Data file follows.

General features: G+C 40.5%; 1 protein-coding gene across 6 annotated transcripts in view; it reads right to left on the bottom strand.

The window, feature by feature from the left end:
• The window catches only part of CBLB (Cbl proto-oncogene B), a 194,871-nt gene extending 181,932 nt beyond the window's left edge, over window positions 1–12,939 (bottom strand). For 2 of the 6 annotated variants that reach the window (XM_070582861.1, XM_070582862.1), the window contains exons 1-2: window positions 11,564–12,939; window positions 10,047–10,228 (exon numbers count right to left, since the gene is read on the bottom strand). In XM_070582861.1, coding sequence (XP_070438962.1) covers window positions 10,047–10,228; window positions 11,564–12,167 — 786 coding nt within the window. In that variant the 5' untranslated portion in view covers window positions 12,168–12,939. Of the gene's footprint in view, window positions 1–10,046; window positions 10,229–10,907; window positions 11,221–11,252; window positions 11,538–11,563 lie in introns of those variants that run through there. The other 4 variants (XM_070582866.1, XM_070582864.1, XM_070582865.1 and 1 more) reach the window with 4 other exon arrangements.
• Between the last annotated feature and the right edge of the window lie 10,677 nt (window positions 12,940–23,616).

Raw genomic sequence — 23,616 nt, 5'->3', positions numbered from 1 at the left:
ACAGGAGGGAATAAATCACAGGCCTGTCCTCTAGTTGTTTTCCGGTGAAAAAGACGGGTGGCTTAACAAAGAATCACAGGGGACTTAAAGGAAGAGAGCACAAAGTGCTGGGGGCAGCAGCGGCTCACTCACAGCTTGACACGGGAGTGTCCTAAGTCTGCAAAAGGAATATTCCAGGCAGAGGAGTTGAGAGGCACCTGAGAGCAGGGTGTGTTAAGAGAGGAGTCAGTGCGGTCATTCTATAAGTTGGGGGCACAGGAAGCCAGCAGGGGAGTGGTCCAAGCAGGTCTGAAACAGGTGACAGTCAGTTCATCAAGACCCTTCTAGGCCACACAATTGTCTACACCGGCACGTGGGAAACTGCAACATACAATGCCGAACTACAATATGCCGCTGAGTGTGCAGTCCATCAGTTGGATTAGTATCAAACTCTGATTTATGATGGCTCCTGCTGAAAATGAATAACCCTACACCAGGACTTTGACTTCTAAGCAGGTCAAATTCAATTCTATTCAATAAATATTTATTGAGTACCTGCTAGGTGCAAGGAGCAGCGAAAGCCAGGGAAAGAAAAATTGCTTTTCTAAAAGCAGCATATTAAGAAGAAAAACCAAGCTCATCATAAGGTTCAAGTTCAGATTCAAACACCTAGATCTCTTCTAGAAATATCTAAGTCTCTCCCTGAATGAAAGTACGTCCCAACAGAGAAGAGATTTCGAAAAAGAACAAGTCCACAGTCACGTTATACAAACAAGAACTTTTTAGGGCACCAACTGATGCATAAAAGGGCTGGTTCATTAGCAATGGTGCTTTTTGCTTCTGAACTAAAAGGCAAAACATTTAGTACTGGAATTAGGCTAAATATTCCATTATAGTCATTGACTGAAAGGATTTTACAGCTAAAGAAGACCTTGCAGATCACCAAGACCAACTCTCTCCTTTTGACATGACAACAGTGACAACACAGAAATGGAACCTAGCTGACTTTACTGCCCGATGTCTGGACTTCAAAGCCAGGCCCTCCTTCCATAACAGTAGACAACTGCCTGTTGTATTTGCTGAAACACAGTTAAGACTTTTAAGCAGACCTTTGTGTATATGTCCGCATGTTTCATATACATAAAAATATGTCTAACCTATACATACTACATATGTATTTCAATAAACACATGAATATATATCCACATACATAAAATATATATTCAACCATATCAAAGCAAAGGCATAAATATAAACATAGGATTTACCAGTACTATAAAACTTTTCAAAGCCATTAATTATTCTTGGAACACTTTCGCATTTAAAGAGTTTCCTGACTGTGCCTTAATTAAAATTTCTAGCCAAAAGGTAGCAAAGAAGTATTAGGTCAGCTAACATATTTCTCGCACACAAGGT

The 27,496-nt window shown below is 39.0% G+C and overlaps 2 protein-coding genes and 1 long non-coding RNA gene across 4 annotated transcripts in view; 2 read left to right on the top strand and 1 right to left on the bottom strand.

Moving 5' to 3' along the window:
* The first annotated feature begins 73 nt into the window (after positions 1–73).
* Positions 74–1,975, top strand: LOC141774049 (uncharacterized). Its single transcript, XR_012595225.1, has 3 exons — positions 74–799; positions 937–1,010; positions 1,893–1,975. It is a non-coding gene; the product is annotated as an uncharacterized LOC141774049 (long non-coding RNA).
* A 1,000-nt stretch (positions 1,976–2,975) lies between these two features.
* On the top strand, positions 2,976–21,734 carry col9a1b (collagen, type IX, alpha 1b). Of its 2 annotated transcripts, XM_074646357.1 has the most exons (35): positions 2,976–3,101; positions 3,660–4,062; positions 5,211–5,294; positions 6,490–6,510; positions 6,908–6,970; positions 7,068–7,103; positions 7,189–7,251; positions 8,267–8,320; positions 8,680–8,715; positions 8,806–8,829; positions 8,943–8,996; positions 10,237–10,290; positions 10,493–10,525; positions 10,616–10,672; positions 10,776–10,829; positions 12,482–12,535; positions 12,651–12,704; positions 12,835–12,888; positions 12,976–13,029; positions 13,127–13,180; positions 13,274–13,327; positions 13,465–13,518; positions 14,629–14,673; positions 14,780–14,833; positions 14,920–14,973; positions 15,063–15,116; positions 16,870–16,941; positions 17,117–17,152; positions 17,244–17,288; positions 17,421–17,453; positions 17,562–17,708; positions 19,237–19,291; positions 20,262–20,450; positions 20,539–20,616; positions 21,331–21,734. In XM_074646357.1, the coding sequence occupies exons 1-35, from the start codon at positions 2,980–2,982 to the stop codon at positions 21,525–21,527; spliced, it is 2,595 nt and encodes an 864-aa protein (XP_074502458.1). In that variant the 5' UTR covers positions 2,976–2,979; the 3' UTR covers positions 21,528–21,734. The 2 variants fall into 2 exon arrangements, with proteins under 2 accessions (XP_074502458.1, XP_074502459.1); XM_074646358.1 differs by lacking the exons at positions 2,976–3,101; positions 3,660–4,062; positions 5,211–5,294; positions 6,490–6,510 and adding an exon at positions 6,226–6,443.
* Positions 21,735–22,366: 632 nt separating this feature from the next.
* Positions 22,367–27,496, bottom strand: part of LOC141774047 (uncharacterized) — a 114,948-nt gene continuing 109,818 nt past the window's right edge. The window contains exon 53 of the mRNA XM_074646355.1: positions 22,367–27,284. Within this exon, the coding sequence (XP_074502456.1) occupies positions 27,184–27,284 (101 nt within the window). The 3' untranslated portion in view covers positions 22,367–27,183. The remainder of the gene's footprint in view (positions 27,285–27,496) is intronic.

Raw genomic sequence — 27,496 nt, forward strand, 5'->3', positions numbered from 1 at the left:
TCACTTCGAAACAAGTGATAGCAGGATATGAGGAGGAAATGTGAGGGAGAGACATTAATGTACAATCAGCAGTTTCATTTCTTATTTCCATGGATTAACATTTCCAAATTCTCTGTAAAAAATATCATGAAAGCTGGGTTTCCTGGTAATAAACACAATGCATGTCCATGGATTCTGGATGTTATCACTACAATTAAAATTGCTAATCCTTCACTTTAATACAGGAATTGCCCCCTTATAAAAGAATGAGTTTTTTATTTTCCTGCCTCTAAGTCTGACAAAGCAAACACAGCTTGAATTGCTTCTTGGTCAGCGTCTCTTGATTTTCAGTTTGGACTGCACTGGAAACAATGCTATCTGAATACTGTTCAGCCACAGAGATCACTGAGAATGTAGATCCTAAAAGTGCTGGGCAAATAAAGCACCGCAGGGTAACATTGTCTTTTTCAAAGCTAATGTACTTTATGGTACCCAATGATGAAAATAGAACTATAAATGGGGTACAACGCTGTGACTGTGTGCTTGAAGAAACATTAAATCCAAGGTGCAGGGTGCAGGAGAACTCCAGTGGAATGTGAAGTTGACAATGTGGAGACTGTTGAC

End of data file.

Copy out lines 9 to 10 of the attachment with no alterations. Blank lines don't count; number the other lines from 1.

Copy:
* The first annotated feature begins 73 nt into the window (after positions 1–73).
* Positions 74–1,975, top strand: LOC141774049 (uncharacterized). Its single transcript, XR_012595225.1, has 3 exons — positions 74–799; positions 937–1,010; positions 1,893–1,975. It is a non-coding gene; the product is annotated as an uncharacterized LOC141774049 (long non-coding RNA).